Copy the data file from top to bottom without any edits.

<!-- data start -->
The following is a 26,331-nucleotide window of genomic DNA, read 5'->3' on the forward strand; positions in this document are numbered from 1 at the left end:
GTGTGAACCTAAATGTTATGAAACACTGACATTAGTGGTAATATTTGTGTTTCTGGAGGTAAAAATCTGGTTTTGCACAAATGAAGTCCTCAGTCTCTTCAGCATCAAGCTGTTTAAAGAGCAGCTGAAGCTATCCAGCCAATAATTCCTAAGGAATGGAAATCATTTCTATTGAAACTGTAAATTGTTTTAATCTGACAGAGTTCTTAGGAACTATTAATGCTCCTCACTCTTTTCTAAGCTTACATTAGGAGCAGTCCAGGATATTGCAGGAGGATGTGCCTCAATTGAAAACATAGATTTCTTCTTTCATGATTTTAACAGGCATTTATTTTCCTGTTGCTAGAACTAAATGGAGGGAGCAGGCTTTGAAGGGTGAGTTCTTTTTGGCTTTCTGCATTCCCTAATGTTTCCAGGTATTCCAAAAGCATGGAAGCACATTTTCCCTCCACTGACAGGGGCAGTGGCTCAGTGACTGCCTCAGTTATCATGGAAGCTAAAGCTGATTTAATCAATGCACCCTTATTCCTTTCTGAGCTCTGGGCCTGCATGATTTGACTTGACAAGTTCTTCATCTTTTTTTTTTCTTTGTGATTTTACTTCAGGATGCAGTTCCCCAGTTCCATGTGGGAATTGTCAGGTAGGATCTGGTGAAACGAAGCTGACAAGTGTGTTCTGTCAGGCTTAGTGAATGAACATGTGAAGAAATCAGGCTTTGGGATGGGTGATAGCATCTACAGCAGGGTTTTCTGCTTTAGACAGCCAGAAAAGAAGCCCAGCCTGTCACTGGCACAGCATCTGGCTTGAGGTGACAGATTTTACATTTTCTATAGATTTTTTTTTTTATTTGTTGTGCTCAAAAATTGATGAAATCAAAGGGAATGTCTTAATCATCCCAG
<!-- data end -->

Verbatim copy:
The following is a 26,331-nucleotide window of genomic DNA, read 5'->3' on the forward strand; positions in this document are numbered from 1 at the left end:
GTGTGAACCTAAATGTTATGAAACACTGACATTAGTGGTAATATTTGTGTTTCTGGAGGTAAAAATCTGGTTTTGCACAAATGAAGTCCTCAGTCTCTTCAGCATCAAGCTGTTTAAAGAGCAGCTGAAGCTATCCAGCCAATAATTCCTAAGGAATGGAAATCATTTCTATTGAAACTGTAAATTGTTTTAATCTGACAGAGTTCTTAGGAACTATTAATGCTCCTCACTCTTTTCTAAGCTTACATTAGGAGCAGTCCAGGATATTGCAGGAGGATGTGCCTCAATTGAAAACATAGATTTCTTCTTTCATGATTTTAACAGGCATTTATTTTCCTGTTGCTAGAACTAAATGGAGGGAGCAGGCTTTGAAGGGTGAGTTCTTTTTGGCTTTCTGCATTCCCTAATGTTTCCAGGTATTCCAAAAGCATGGAAGCACATTTTCCCTCCACTGACAGGGGCAGTGGCTCAGTGACTGCCTCAGTTATCATGGAAGCTAAAGCTGATTTAATCAATGCACCCTTATTCCTTTCTGAGCTCTGGGCCTGCATGATTTGACTTGACAAGTTCTTCATCTTTTTTTTTTCTTTGTGATTTTACTTCAGGATGCAGTTCCCCAGTTCCATGTGGGAATTGTCAGGTAGGATCTGGTGAAACGAAGCTGACAAGTGTGTTCTGTCAGGCTTAGTGAATGAACATGTGAAGAAATCAGGCTTTGGGATGGGTGATAGCATCTACAGCAGGGTTTTCTGCTTTAGACAGCCAGAAAAGAAGCCCAGCCTGTCACTGGCACAGCATCTGGCTTGAGGTGACAGATTTTACATTTTCTATAGATTTTTTTTTTTATTTGTTGTGCTCAAAAATTGATGAAATCAAAGGGAATGTCTTAATCATCCCAG